A federal appellate court has overturned the Federal Energy Regulatory Commission's key ruling on demand response -- when electricity customers respond to signals about the scarcity of electricity by temporarily reducing their consumption -- and how it should be compensated.
A smart grid technology, demand response can be a key tool in reducing the cost and environmental impact of society's electricity needs. In most US markets, as the demand for electricity rises (such as during a summer heat wave), grid operators turn to increasingly expensive generating units for new supply to meet that demand. Those "peaking" units -- used primarily to supply energy during times of peak demand -- are thus relatively expensive. In many cases, they also rely on fuels like oil that lead to increased emissions of pollutants and carbon dioxide.
Demand response offers an alternative solution. Customers participating in demand response programs agree to reduce their consumption of power from the grid when so instructed by the grid operator. For example, an office building might commit to temporarily reduce its air handling load, or a factory to reduce or pause its manufacturing operations.
This can provide much the same benefits as generation, by balancing electricity supply and demand, for a lower cost than generation solutions and without causing incremental air emissions. Demand response can also avoid the need to develop new or upgraded transmission lines, because it solves the problem through reduced energy flows. Demand response programs therefore provide benefits to the entire grid, and have been established by both organized wholesale markets and vertically integrated utilities across the country.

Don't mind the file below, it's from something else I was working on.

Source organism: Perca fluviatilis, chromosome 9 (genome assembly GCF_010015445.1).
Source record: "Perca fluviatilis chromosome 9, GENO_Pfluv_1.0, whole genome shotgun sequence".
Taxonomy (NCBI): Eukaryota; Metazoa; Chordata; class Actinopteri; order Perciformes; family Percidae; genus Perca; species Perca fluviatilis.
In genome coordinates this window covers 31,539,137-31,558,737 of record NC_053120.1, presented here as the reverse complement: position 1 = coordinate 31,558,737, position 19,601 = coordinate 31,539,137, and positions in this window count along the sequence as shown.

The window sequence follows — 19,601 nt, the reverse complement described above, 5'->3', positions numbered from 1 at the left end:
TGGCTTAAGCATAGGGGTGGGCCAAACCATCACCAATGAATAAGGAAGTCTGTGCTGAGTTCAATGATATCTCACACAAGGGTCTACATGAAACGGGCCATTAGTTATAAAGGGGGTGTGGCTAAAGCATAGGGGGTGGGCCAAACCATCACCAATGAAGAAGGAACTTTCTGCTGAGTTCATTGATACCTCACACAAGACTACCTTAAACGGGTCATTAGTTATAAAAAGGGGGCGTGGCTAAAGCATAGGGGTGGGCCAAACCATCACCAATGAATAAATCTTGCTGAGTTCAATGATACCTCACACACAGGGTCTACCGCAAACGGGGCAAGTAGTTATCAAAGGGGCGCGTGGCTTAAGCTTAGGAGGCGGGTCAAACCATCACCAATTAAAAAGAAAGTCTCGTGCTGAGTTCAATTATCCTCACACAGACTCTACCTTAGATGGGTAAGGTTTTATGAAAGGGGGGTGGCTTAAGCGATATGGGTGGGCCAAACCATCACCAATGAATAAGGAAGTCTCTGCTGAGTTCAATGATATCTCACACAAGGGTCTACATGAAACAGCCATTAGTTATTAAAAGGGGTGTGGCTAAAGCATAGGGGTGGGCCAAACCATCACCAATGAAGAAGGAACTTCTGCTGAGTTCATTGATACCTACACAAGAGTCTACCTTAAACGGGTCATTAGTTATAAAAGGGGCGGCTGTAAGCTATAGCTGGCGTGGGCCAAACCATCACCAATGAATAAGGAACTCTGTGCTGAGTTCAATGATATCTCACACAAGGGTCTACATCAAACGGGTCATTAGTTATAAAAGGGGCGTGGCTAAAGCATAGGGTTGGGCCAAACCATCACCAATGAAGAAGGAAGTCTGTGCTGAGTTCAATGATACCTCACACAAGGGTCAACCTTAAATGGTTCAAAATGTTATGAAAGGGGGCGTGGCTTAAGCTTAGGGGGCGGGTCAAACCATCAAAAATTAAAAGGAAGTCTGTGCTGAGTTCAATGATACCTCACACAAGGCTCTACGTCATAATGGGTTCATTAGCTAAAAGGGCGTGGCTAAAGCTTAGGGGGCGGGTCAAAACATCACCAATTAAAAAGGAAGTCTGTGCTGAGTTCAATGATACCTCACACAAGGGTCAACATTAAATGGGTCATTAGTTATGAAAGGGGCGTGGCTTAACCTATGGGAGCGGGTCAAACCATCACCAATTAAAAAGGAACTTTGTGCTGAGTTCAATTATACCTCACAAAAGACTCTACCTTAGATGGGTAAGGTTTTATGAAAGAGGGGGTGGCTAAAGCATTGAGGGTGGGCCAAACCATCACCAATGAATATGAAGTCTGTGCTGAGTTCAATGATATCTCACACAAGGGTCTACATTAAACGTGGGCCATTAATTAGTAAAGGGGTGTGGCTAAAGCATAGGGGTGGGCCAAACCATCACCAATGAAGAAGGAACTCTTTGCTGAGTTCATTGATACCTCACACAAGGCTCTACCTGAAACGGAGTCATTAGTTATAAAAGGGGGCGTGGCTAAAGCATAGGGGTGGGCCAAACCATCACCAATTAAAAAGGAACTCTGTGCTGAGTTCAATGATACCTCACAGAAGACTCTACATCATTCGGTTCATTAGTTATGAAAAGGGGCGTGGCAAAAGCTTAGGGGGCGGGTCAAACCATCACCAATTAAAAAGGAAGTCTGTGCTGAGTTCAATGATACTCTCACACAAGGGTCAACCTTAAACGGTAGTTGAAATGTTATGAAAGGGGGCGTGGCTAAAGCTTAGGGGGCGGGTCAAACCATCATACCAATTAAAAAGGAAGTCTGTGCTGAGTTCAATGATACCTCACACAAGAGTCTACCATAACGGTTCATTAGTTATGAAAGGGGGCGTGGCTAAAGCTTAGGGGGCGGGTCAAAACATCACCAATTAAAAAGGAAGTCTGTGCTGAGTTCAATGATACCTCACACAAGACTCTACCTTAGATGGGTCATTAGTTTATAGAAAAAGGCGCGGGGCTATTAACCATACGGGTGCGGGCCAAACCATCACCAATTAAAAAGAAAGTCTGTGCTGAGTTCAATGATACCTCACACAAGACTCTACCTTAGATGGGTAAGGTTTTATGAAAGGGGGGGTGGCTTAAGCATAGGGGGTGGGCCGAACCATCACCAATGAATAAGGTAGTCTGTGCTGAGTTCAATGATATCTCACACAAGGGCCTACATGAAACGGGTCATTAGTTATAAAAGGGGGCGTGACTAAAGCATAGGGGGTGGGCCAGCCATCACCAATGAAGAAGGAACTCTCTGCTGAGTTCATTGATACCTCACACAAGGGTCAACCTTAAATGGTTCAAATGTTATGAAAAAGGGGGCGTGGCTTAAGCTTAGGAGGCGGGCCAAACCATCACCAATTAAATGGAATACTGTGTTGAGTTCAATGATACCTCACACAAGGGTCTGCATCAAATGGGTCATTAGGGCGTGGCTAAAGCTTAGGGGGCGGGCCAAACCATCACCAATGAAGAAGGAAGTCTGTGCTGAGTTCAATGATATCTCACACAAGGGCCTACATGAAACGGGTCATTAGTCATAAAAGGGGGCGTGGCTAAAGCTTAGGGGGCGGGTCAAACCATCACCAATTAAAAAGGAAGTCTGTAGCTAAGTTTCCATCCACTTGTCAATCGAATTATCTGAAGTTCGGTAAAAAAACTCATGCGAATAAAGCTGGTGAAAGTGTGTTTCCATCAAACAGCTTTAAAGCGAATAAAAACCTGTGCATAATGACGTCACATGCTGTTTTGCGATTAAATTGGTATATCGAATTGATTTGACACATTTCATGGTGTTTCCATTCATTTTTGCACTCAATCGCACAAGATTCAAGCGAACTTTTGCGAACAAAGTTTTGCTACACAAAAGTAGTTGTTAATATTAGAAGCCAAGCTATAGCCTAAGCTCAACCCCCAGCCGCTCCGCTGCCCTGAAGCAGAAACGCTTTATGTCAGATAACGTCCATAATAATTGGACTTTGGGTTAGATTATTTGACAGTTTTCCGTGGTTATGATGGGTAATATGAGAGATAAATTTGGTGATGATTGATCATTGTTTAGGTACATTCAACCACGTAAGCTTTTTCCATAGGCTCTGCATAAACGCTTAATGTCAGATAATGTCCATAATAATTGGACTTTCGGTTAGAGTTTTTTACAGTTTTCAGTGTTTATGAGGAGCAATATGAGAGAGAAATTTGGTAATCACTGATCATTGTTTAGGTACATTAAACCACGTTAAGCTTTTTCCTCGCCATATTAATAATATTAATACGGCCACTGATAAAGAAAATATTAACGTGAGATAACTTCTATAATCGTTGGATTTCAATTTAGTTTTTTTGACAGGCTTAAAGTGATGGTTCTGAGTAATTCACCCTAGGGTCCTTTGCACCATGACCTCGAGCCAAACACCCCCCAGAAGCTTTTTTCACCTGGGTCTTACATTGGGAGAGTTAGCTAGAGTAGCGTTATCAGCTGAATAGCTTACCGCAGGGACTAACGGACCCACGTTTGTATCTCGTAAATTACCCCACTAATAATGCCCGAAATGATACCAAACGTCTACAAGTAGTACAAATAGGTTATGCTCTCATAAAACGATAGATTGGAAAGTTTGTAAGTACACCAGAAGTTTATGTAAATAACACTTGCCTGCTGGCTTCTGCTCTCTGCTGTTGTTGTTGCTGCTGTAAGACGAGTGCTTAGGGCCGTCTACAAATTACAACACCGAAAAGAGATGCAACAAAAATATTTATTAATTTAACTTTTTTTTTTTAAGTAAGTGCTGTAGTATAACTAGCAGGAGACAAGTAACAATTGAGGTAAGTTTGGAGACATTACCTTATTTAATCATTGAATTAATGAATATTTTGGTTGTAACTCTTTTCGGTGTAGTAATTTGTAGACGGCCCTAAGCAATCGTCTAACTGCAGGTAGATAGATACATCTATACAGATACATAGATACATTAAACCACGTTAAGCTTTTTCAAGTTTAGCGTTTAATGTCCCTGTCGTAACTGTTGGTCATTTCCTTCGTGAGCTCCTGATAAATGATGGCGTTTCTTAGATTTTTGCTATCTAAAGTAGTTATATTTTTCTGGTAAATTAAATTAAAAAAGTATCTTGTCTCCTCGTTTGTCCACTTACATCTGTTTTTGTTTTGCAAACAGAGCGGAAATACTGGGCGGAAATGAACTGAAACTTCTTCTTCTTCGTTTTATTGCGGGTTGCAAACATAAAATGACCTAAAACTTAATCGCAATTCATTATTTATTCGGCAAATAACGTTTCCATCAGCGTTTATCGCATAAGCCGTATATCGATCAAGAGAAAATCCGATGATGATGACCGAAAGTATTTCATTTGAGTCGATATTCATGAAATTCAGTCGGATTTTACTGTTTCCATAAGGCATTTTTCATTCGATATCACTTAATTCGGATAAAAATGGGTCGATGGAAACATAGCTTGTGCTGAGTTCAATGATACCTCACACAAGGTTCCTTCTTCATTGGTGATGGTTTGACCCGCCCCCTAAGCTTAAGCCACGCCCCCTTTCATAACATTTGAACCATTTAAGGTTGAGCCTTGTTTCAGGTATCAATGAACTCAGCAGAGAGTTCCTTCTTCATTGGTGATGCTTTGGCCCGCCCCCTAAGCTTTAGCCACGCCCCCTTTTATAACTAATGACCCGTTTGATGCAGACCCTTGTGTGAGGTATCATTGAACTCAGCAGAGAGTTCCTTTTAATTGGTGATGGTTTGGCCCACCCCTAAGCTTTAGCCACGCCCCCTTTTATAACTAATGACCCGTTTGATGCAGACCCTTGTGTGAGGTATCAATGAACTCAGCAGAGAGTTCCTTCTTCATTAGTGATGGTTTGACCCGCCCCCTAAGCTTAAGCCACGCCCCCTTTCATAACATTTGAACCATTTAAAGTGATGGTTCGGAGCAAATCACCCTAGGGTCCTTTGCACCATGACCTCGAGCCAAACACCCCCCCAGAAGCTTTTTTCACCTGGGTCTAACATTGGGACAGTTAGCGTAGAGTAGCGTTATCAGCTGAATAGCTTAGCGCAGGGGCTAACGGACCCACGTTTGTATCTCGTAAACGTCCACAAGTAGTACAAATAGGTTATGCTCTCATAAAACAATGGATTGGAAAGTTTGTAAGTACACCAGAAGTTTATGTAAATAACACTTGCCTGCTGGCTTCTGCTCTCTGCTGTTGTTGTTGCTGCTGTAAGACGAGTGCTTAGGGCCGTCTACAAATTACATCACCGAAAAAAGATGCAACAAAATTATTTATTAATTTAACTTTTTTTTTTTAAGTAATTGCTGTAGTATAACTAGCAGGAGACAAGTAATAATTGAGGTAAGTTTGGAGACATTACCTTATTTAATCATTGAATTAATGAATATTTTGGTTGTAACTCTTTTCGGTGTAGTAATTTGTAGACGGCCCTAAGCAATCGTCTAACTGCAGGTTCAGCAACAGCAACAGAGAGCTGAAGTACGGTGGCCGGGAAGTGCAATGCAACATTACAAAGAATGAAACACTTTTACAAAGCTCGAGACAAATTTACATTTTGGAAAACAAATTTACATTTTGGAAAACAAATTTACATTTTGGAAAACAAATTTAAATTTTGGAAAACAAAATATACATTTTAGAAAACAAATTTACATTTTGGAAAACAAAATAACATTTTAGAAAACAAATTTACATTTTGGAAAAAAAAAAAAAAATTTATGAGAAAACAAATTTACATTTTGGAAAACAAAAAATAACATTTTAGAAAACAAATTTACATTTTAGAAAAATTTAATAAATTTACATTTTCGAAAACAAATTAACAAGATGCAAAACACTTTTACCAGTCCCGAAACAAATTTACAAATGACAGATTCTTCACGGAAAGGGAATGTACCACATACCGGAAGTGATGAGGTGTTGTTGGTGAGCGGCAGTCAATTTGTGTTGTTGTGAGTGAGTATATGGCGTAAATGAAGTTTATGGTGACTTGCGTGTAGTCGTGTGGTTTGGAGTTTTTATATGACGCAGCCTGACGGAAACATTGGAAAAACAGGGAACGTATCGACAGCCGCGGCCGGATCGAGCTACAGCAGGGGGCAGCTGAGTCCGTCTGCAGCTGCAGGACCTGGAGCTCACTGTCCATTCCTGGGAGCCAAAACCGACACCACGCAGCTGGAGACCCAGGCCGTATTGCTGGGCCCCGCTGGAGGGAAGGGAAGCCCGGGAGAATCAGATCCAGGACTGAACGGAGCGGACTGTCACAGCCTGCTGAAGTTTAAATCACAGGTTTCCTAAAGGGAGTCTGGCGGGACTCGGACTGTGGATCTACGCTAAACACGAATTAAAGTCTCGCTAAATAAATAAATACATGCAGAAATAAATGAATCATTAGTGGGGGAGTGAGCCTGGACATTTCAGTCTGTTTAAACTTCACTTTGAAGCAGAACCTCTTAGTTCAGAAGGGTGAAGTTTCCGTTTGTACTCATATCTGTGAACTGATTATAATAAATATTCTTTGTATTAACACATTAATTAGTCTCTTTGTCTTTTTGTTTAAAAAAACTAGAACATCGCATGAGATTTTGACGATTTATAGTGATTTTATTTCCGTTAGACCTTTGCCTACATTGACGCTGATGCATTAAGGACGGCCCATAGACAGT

While demand response's value to the grid is clear, how to compensate customers for their curtailment remains a key question. In 2011, the Federal Energy Regulatory Commission issued a landmark order known as Order No. 745. In Order No. 745 (116 page PDF),
the Commission ruled that organized wholesale energy market operators must pay
demand response resources the market price for energy, known as the
locational marginal price (LMP), when those resources have the
capability to balance supply and demand as an alternative to a
generation resource and when dispatch of those resources is
cost-effective. Order No. 745 thus represented a major step forward for both demand response providers as well as all customers in markets with demand response program.
But some energy industry associations did not like the rule, and challenged the legality of Order No. 745. The Electric Power Supply Association appealed the Commission's order to a federal court. Meanwhile, other groups supported the rule, including industrial energy consumers and environmental advocates.
Today the D.C. Circuit Court of Appeals agreed with the appellants, holding that the Commission overstepped its jurisdictional bounds by encroaching on the states’ exclusive jurisdiction to regulate the retail market. The court ruling, issued in the case Electric Power Supply Association v. Federal Energy Regulatory Commission (44-page PDF), vacates Order No. 745 and remands it back to the Commission.
If the Commission is to require fair compensation for demand response providers, it will have to find a new way to do so -- and one that would survive renewed judicial challenge. In the meantime, grid operators are faced with a challenge (and an opportunity): whether and how to revise the way they pay customers for demand response. As demand response's value remains beyond debate, the economic and environmental pressures that led to Order No. 745 remain strong, so expect this issue to continue to play out over the next year.